MeriStar's venture with Oak Hill will be funded with a combination of common and preferred equity and debt. Oak Hill will contribute 90 percent of the equity to the partnership, which will be called MeriStar Investment Partners. The remainder will come from MeriStar.
MeriStar Investment Partners' strategy is to continue buying upscale hotels in strong markets where a large gap still exists between a property's purchase price and replacement costs. It is also a segment that analysts predict will weather a downturn better than mid-priced and economy hotels, a segment which is experiencing some overbuilding.
The partnership has already purchased three full-service hotels and one resort -- the Radisson Resort & Spa Scottsdale in Arizona, the Hilton Minneapolis/St. Paul Airport, the Radisson Mission Valley-San Diego and the Holiday Inn Iowa City. The Holiday Inn will be reflagged with an upscale brand after extensive renovation.
Wall Street has rewarded Meri-Star Hospitality's stock since it created its hotel partnership. Since the deal was announced in January, the stock price has risen nearly 5 percent to $21.87.
Hotel REITs also are turning to pension funds as a source of capital. Over the past several years, pension funds have taken advantage of the record sale prices for hotels and sold their interests. As prices have dropped, some are getting back into the game in hopes that the value of properties will increase again.
A year ago, Lowe Enterprises Inc., a Los Angeles real estate company, purchased Washington's ANA Hotel and a sister hotel in San Francisco for a pension fund. The purchase was an all-cash transaction valued by industry sources at $270 million.
Although the company bought the hotels at 80 percent of replacement costs, Ronald Silva, who manages the San Francisco office of Lowe Enterprises, said the investors are expecting a high return. Silva noted that pension funds in general expect returns of up to 10 percent annually on their investment. He said they sometimes expect those returns to occur within a short period of time, as little as 10 years.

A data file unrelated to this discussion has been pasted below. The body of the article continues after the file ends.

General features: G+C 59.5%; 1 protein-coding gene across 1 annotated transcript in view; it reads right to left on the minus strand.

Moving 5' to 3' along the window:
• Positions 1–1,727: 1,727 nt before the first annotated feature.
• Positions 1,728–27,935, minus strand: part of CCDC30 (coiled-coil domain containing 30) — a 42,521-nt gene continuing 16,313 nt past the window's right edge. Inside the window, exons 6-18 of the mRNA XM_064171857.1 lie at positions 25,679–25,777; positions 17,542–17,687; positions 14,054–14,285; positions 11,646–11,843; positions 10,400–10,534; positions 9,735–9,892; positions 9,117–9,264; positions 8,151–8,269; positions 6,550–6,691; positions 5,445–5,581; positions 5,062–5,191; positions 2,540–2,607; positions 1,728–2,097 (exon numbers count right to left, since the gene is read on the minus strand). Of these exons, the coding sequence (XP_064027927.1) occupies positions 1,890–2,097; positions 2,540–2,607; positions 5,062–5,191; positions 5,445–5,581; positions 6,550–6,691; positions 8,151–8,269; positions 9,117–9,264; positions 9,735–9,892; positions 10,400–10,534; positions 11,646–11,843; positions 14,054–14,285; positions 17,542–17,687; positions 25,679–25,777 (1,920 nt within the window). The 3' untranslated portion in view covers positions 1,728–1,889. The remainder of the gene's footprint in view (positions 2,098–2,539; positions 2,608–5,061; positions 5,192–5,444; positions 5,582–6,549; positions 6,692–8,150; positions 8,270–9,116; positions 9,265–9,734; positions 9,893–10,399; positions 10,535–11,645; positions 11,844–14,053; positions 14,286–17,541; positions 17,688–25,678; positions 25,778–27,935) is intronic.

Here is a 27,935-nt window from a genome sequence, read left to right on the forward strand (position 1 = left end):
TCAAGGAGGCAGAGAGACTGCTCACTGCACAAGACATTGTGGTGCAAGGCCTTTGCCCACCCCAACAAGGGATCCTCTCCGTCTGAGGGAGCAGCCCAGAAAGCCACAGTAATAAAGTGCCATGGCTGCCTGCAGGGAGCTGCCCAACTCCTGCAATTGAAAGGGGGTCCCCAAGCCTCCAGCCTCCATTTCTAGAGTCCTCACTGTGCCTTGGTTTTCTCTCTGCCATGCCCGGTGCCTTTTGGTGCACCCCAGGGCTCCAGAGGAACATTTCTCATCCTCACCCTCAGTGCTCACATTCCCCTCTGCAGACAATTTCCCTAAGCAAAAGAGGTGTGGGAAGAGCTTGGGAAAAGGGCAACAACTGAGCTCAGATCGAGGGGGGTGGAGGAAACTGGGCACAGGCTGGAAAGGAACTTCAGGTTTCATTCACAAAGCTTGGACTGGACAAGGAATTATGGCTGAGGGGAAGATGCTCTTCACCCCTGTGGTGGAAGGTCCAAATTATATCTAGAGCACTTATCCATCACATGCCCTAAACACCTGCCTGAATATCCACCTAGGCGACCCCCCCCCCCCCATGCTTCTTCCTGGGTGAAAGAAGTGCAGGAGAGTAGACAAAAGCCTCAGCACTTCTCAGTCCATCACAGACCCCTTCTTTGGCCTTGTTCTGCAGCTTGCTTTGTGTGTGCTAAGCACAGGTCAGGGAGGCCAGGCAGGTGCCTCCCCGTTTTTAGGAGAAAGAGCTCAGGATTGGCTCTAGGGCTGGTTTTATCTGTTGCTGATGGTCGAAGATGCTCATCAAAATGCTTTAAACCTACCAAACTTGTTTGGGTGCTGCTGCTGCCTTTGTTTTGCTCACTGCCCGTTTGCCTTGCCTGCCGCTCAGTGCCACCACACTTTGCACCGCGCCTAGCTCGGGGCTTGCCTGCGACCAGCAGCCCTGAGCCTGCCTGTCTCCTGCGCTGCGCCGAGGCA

"You have to have a dramatic turnaround to make returns, quite frankly," Silva said. He noted that the two ANA hotels are being repositioned to be stronger players in the full-service, luxury market. The company is investing $12 million to renovate the 415-room hotel at 24th and M streets NW, which was renamed the Washington Monarch.
Some opportunity funds are taking the chance to invest in public companies that have struggled financially after the mergers and acquisition boom of the 1990s. With its stock price languishing, Patriot American Hospitality found itself having difficulty operating after it bought the Wyndham hotel brand. Patriot American and Wyndham International Inc. operate as a "paired-share" REIT.
"Paired-share" REITs can own and manage businesses other than real estate but pay little or no federal income taxes as long as 95 percent of their earnings is distributed to shareholders as dividends. Patriot American is one of five firms that had an exemption to continue to operate as a "paired-shared" REIT after Congress prohibited use of the instrument in the mid-1980s, but Congress recently took action to ban that loophole.
In March, Patriot American signed an agreement with a group of opportunity funds for a $1 billion investment. Among the investors are Thomas H. Lee Co., Apollo Partners Inc. and Beacon Capital Partners Inc.
The investment group initially will own 29 percent of the company, based on some options in the agreement. More important, Patriot American will be able to reduce its debt and settle other equity obligations.
Sometimes, Wall Street isn't impressed with the deals. Patriot American's stock has declined about 3.2 percent over the past year and closed Friday at $5.06 1/4.
CAPTION: REIT Retreat (This graphic was not available)